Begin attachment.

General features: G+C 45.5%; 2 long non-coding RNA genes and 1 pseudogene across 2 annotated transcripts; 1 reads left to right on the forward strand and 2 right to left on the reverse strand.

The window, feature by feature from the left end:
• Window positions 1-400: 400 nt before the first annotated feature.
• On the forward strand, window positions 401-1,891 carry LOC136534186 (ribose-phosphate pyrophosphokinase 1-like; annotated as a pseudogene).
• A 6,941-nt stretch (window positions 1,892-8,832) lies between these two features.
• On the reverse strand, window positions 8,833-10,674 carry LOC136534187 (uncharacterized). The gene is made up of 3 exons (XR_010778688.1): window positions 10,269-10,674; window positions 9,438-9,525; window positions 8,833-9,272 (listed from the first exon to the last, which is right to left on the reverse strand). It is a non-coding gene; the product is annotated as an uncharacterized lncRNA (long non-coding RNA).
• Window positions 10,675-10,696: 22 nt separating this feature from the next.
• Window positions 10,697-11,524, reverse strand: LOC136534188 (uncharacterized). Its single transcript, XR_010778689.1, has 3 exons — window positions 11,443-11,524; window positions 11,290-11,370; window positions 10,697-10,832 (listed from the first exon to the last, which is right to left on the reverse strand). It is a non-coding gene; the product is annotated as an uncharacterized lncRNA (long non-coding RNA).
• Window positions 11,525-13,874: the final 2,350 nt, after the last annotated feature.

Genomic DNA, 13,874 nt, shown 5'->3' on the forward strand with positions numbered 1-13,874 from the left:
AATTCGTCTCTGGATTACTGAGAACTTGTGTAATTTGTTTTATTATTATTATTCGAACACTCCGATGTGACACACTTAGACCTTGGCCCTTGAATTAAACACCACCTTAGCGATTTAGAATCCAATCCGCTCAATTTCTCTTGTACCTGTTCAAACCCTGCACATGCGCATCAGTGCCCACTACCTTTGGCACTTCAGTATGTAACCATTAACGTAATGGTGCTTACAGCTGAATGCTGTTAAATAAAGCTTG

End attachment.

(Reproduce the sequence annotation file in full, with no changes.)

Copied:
General features: G+C 45.5%; 2 long non-coding RNA genes and 1 pseudogene across 2 annotated transcripts; 1 reads left to right on the forward strand and 2 right to left on the reverse strand.

The window, feature by feature from the left end:
• Window positions 1-400: 400 nt before the first annotated feature.
• On the forward strand, window positions 401-1,891 carry LOC136534186 (ribose-phosphate pyrophosphokinase 1-like; annotated as a pseudogene).
• A 6,941-nt stretch (window positions 1,892-8,832) lies between these two features.
• On the reverse strand, window positions 8,833-10,674 carry LOC136534187 (uncharacterized). The gene is made up of 3 exons (XR_010778688.1): window positions 10,269-10,674; window positions 9,438-9,525; window positions 8,833-9,272 (listed from the first exon to the last, which is right to left on the reverse strand). It is a non-coding gene; the product is annotated as an uncharacterized lncRNA (long non-coding RNA).
• Window positions 10,675-10,696: 22 nt separating this feature from the next.
• Window positions 10,697-11,524, reverse strand: LOC136534188 (uncharacterized). Its single transcript, XR_010778689.1, has 3 exons — window positions 11,443-11,524; window positions 11,290-11,370; window positions 10,697-10,832 (listed from the first exon to the last, which is right to left on the reverse strand). It is a non-coding gene; the product is annotated as an uncharacterized lncRNA (long non-coding RNA).
• Window positions 11,525-13,874: the final 2,350 nt, after the last annotated feature.

Genomic DNA, 13,874 nt, shown 5'->3' on the forward strand with positions numbered 1-13,874 from the left:
AATTCGTCTCTGGATTACTGAGAACTTGTGTAATTTGTTTTATTATTATTATTCGAACACTCCGATGTGACACACTTAGACCTTGGCCCTTGAATTAAACACCACCTTAGCGATTTAGAATCCAATCCGCTCAATTTCTCTTGTACCTGTTCAAACCCTGCACATGCGCATCAGTGCCCACTACCTTTGGCACTTCAGTATGTAACCATTAACGTAATGGTGCTTACAGCTGAATGCTGTTAAATAAAGCTTG